Google Chrome

Google Chrome is a freeware web browser developed by Google that uses the WebKit layout engine. It was first released as a beta version ( Beta (named after the second letter of the Greek alphabet) is the software development phase following alpha. It generally begins when the software is feature complete. Software in the beta phase will generally have many more bugs in it than completed software, as well as speed/performance issues. The focus of beta testing is reducing impacts to users, often incorporating usability testing. The process of delivering a beta version to the users is called beta release and this is typically the first time that the software is available outside of the organization that developed it ) for Microsoft Windows on September 2, 2008, and the public stable release was on December 11, 2008. As of January 2012, Google Chrome has approximately 25–28% worldwide usage share of web browsers, making it the second or the third most widely used browser, according to different estimates. Google web browsers, Chrome + Android web browser, are now used more on wikimedia than any other browser.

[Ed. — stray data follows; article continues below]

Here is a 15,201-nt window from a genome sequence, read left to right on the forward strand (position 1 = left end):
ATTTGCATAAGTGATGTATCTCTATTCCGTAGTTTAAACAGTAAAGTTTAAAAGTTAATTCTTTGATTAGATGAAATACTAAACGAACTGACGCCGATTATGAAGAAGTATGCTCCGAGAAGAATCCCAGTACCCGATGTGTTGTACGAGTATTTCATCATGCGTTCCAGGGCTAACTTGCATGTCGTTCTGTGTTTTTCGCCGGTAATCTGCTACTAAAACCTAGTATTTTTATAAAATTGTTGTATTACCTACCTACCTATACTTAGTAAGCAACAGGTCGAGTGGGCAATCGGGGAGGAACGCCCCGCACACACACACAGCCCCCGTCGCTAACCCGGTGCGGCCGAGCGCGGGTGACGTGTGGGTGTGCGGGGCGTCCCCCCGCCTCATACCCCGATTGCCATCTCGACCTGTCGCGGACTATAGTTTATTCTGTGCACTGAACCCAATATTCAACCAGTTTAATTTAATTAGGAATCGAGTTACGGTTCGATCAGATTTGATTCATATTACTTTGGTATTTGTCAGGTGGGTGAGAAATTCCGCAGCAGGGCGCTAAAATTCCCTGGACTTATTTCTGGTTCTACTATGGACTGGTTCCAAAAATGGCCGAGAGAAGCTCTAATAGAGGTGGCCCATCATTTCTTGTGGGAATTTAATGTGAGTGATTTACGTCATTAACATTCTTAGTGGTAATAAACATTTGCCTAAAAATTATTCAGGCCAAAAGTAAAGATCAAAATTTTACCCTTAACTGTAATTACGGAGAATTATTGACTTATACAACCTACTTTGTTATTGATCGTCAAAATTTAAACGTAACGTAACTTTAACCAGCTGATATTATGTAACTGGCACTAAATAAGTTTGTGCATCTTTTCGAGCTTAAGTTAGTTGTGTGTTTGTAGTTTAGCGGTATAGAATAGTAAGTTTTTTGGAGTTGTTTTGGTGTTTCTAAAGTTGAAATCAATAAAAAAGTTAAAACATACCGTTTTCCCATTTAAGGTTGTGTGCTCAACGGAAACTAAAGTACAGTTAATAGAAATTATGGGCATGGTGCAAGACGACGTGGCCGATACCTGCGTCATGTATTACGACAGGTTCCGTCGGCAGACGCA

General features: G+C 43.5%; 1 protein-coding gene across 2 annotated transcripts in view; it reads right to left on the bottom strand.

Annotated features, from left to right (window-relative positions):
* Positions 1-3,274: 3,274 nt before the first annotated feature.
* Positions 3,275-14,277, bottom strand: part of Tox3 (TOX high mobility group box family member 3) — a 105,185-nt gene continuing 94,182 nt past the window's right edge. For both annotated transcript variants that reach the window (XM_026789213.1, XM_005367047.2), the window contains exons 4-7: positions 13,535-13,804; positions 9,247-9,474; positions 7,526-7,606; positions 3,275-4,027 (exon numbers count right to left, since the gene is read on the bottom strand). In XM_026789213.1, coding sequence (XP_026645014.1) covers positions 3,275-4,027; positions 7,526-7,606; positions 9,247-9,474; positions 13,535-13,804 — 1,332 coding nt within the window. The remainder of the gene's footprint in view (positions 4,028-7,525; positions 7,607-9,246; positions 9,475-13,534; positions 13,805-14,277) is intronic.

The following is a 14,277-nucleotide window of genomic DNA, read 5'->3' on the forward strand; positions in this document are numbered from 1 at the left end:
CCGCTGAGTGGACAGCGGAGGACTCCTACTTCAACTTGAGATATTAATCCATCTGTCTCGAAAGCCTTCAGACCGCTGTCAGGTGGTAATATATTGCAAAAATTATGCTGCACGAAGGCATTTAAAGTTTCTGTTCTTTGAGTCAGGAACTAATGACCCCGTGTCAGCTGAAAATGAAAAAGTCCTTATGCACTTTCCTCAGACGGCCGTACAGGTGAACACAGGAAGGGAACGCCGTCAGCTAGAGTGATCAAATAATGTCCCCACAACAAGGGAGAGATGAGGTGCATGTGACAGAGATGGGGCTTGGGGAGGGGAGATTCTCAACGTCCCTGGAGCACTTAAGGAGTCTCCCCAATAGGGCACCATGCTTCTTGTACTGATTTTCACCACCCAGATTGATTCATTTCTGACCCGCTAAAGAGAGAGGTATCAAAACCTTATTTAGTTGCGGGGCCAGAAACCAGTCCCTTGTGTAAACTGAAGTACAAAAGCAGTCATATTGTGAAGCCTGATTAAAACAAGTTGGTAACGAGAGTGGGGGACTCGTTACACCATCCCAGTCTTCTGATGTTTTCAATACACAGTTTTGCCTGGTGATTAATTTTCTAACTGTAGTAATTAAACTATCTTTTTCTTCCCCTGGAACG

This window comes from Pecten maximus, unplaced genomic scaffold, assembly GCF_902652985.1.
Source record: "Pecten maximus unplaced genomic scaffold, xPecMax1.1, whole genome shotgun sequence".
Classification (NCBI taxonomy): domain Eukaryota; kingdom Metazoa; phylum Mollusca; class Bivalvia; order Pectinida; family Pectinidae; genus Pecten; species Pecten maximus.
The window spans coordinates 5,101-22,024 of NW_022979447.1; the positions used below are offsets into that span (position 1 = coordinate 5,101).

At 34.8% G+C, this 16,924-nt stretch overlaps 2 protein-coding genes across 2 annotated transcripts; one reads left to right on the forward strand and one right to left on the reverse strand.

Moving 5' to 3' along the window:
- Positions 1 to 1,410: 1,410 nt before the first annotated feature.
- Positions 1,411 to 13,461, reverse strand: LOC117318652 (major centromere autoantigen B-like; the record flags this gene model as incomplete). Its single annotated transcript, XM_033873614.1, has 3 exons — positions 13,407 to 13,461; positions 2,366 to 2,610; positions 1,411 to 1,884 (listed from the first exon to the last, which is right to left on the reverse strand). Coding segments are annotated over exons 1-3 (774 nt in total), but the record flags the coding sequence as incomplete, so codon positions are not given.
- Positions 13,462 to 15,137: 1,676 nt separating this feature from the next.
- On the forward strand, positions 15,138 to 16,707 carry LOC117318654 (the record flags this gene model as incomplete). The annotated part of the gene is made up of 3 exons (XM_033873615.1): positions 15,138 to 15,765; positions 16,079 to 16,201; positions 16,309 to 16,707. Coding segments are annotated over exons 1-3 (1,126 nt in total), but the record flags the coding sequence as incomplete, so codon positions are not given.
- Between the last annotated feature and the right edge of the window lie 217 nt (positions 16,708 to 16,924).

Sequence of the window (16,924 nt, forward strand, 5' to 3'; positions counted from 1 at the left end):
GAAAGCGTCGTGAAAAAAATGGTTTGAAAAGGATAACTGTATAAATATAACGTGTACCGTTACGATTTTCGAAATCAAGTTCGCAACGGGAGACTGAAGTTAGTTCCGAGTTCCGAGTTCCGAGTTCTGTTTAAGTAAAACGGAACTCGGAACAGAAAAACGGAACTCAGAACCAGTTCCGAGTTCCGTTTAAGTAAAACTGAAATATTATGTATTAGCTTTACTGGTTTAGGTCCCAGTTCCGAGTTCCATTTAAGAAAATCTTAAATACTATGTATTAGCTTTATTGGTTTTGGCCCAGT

For six years, Google's Chief Executive Eric Schmidt opposed the development of an independent web browser. He stated that "At the time, Google was a small company", and he did not want to go through "bruising browser wars". However, after co-founders Sergey Brin and Larry Page hired several Mozilla Firefox developers and built a demonstration of Chrome, Schmidt admitted that "It was so good that it essentially forced me to change my mind".

The release announcement was originally scheduled for September 3, 2008, and a comic by Scott McCloud was to be sent to journalists and bloggers explaining the features within the new browser. Copies intended for Europe were shipped early and German blogger Philipp Lenssen of Google Blogoscoped made a scanned copy of the 38-page comic available on his website after receiving it on September 1, 2008. Google subsequently made the comic available on Google Books and mentioned it on their official blog along with an explanation for the early release.

Public release
An early version of Chromium for Linux, explaining the difference between Chrome and Chromium